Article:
TONY HETHERINGTON: We hit choppy waters trying to get a refund for Waverley paddle steamer trip

Tony Hetherington is Financial Mail on Sunday’s ace investigator, fighting readers corners, revealing the truth that lies behind closed doors and winning victories for those who have been left out-of-pocket. Find out how to contact him below. 

Ms D.C. writes: I appear to have exhausted all avenues to help a friend get a refund for a trip on the Waverley paddle steamer, cancelled for a second time. 

The company argues that it was paid with vouchers so can only refund in vouchers, when in reality my friend paid with his credit card. 

Refund trouble: Ms D.C. writes, ‘I appear to have exhausted all avenues to help a friend get a refund for a trip on the Waverley paddle steamer, cancelled for a second time’

They advised him to buy a book of vouchers and immediately convert the vouchers into tickets as this was better value. 

No vouchers actually changed hands and my friend paid £210 and received boarding passes for a group.



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Tony Hetherington replies: The Waverley is a beautiful old preserved vessel and the last sea-going paddle steamer in the world. 

Run by a preservation charity, she is normally based on the Clyde, but often travels around the coast, offering trips from the Mersey, Bristol Channel and River Thames, among other locations.

Your friend Mr S made a booking in 2017 for himself and a small group of mainly elderly friends. Unfortunately, the Waverley was damaged in an accident and needed repairs, so the sailing was cancelled.

Passengers were offered free membership of a support group, the Friends of Waverley, and since they intended to book again, the group went along with this.

Last year, they tried again. Mr S rang the Waverley booking office and asked for seven tickets on a sailing from Liverpool to Llandudno. 

He was told that as a member of the Friends of Waverley he was entitled to a book of vouchers at a discount and could make a saving by immediately converting the vouchers into tickets. 

He gave his credit card details, paid £210 and while still on the phone he converted his vouchers into sailing tickets.

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Sadly, the trip was cancelled again. But there was no refund. Waverley boss Kathleen O’Neill told me it was common practice not to send the vouchers to members.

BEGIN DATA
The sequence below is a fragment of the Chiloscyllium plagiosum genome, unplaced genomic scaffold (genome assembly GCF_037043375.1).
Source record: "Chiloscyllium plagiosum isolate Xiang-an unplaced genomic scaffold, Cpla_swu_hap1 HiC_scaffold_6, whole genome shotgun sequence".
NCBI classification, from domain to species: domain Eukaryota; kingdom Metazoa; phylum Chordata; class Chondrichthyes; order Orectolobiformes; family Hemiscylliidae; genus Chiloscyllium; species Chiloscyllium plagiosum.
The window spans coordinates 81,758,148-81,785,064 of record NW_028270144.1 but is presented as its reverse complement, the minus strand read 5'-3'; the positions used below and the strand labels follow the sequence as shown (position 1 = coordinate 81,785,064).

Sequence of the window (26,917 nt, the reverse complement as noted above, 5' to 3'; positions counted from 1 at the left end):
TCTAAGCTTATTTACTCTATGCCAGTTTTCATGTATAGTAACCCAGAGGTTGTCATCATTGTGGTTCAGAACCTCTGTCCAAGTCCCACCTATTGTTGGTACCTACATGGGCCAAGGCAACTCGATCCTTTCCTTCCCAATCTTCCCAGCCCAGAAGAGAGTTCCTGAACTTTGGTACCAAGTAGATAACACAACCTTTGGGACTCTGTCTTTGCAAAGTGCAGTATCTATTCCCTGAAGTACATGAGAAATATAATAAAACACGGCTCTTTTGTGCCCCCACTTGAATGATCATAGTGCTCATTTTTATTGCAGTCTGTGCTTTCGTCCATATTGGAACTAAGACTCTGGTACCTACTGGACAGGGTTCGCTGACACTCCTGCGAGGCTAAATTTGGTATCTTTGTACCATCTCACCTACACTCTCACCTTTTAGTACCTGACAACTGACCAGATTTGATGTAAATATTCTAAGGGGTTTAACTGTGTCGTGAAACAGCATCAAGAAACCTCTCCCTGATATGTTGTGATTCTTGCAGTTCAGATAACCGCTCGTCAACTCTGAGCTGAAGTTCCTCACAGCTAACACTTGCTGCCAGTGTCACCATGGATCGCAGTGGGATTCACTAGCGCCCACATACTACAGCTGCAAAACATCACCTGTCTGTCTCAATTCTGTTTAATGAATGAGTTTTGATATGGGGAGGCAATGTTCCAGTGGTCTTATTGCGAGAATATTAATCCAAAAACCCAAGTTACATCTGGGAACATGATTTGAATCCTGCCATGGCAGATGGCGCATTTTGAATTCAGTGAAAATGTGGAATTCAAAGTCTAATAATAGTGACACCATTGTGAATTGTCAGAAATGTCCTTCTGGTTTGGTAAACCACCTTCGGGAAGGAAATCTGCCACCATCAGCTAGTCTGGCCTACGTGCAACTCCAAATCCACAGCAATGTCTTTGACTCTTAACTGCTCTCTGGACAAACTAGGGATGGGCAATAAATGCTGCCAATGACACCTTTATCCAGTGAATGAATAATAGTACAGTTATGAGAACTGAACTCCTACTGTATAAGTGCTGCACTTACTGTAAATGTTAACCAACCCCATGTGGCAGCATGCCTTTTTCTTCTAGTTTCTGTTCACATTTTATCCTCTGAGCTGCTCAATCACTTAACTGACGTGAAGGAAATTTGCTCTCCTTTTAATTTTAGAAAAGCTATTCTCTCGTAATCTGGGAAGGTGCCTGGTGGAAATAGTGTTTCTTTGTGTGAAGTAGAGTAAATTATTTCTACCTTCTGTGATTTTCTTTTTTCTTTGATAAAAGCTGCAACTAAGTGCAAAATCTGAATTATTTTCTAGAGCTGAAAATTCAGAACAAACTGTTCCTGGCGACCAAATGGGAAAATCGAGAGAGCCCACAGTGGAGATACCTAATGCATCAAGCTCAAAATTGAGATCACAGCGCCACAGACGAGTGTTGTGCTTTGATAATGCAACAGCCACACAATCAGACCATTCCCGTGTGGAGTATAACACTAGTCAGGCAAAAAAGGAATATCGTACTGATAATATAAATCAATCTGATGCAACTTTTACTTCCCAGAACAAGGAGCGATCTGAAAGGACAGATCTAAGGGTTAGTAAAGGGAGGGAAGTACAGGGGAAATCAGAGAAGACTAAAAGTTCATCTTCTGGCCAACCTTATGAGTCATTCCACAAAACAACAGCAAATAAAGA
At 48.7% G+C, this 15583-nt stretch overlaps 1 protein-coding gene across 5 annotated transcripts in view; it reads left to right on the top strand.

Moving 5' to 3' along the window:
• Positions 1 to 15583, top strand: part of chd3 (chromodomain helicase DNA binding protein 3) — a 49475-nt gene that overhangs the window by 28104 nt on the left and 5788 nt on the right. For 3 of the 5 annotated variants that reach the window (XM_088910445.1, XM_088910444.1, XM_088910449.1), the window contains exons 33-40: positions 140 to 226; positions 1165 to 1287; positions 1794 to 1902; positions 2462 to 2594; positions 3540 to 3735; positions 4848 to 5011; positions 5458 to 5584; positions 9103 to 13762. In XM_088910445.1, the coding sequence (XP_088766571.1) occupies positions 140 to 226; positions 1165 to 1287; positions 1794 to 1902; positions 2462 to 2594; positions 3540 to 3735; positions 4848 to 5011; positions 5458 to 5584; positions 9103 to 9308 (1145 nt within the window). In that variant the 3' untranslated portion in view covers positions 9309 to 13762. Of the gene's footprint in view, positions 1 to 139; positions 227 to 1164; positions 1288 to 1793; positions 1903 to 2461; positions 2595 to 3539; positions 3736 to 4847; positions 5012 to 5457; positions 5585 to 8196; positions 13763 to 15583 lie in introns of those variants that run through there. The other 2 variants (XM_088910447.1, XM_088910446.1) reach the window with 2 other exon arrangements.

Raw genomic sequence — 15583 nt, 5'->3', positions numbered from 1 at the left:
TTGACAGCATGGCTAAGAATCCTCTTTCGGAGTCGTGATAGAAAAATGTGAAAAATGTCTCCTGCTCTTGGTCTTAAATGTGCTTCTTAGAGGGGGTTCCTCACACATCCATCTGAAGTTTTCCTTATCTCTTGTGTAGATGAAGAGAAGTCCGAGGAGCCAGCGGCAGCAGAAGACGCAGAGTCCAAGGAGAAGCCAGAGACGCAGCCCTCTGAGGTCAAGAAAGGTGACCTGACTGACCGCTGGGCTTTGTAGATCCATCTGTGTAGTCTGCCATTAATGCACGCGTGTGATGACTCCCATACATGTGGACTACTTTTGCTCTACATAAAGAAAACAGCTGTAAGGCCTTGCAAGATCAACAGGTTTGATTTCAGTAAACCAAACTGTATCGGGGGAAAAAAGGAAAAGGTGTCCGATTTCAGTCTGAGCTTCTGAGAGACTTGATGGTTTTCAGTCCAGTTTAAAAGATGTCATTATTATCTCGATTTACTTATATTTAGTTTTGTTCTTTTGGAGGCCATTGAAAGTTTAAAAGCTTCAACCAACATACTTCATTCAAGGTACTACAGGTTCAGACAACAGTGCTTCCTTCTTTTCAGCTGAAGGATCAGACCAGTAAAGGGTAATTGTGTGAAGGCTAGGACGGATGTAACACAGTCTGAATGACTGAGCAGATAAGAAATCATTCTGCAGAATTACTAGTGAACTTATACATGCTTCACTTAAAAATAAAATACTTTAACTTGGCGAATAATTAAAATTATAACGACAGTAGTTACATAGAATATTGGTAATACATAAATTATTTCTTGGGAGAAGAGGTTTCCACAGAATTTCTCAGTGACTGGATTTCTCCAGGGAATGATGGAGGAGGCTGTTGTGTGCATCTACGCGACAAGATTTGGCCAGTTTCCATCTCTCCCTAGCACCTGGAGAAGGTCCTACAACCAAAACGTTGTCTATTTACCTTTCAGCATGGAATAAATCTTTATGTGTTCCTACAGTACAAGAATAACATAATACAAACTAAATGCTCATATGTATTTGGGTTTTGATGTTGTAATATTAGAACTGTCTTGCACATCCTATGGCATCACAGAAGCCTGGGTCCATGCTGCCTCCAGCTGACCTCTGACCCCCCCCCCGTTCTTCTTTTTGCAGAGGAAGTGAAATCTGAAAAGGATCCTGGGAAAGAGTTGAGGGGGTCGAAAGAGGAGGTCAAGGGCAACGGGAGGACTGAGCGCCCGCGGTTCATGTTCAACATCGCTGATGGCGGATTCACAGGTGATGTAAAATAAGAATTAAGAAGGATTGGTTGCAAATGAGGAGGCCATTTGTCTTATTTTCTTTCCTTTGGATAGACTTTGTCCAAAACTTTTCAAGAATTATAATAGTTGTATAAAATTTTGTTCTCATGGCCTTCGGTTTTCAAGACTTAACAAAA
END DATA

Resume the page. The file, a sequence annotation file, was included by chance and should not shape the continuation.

She explained: ‘If at the time of buying vouchers they know what sailing they want to take, they just ask for the voucher exchange to take place in our office and for sailing tickets to be sent.’

So, Mr S never saw the vouchers and did not realise that there were strings attached which meant that if a voyage was cancelled, the only option was to try to book for a trip in the future. 

There would be no cash refunds. A pensioner himself, he felt he had let down the rest of his group and would have to find the cash from his own pocket to repay them. Advancing years and health problems mean that at least a couple of the group are unlikely to be able to travel now.

At first, Waverley resisted. Kathleen O’Neill insisted: ‘If any of our sailings are cancelled, the customer is always refunded in the same manner as they paid.’ As far as she was concerned, you paid with the vouchers you had bought but never seen, so all you would get were fresh vouchers.

But a few weeks ago, she left and a new manager was appointed. Paul Semple went over the discussions I had with his predecessor and took the initiative in contacting me even before he had officially started work.

Whatever the rules about vouchers and sailing tickets might be, he took a common sense view that your friend Mr S had originally paid with real money. 

He told me: ‘I have authorised that he will receive a full refund for the vouchers purchased. I will now write to him, offering my sincere apologies on behalf of all at Waverley for the delay in refunding.’

You have just confirmed to me that Mr S has indeed received his refund. It may not have been plain sailing, but we got there in the end.

If you believe you are the victim of financial wrongdoing, write to Tony Hetherington at Financial Mail, 2 Derry Street, London W8 5TS or email [email protected] Because of the high volume of enquiries, personal replies cannot be given. Please send only copies of original documents, which we regret cannot be returned.